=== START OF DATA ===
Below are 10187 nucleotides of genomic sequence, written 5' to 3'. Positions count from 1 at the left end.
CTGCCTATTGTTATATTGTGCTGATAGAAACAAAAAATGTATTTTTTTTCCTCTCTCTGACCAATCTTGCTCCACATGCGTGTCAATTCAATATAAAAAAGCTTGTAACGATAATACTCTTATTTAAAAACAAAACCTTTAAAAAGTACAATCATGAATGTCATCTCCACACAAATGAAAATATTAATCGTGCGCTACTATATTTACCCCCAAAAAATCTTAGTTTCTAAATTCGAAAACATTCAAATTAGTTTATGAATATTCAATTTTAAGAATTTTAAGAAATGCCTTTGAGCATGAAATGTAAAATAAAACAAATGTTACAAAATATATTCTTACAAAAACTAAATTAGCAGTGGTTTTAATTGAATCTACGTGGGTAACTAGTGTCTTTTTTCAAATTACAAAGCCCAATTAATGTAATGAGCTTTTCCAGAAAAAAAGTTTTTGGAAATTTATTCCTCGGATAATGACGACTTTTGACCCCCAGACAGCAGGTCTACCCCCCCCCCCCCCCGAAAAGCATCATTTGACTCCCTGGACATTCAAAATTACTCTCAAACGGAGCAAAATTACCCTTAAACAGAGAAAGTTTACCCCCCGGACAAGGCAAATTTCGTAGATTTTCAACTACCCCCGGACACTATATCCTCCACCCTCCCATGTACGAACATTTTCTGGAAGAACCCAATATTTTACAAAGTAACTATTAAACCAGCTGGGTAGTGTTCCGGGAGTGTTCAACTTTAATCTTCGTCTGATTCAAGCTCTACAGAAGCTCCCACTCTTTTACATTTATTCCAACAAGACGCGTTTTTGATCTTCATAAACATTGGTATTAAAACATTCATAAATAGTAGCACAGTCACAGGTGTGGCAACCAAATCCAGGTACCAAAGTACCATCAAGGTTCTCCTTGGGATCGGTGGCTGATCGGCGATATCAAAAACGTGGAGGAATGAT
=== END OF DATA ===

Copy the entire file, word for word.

Below are 10187 nucleotides of genomic sequence, written 5' to 3'. Positions count from 1 at the left end.
CTGCCTATTGTTATATTGTGCTGATAGAAACAAAAAATGTATTTTTTTTCCTCTCTCTGACCAATCTTGCTCCACATGCGTGTCAATTCAATATAAAAAAGCTTGTAACGATAATACTCTTATTTAAAAACAAAACCTTTAAAAAGTACAATCATGAATGTCATCTCCACACAAATGAAAATATTAATCGTGCGCTACTATATTTACCCCCAAAAAATCTTAGTTTCTAAATTCGAAAACATTCAAATTAGTTTATGAATATTCAATTTTAAGAATTTTAAGAAATGCCTTTGAGCATGAAATGTAAAATAAAACAAATGTTACAAAATATATTCTTACAAAAACTAAATTAGCAGTGGTTTTAATTGAATCTACGTGGGTAACTAGTGTCTTTTTTCAAATTACAAAGCCCAATTAATGTAATGAGCTTTTCCAGAAAAAAAGTTTTTGGAAATTTATTCCTCGGATAATGACGACTTTTGACCCCCAGACAGCAGGTCTACCCCCCCCCCCCCCCGAAAAGCATCATTTGACTCCCTGGACATTCAAAATTACTCTCAAACGGAGCAAAATTACCCTTAAACAGAGAAAGTTTACCCCCCGGACAAGGCAAATTTCGTAGATTTTCAACTACCCCCGGACACTATATCCTCCACCCTCCCATGTACGAACATTTTCTGGAAGAACCCAATATTTTACAAAGTAACTATTAAACCAGCTGGGTAGTGTTCCGGGAGTGTTCAACTTTAATCTTCGTCTGATTCAAGCTCTACAGAAGCTCCCACTCTTTTACATTTATTCCAACAAGACGCGTTTTTGATCTTCATAAACATTGGTATTAAAACATTCATAAATAGTAGCACAGTCACAGGTGTGGCAACCAAATCCAGGTACCAAAGTACCATCAAGGTTCTCCTTGGGATCGGTGGCTGATCGGCGATATCAAAAACGTGGAGGAATGAT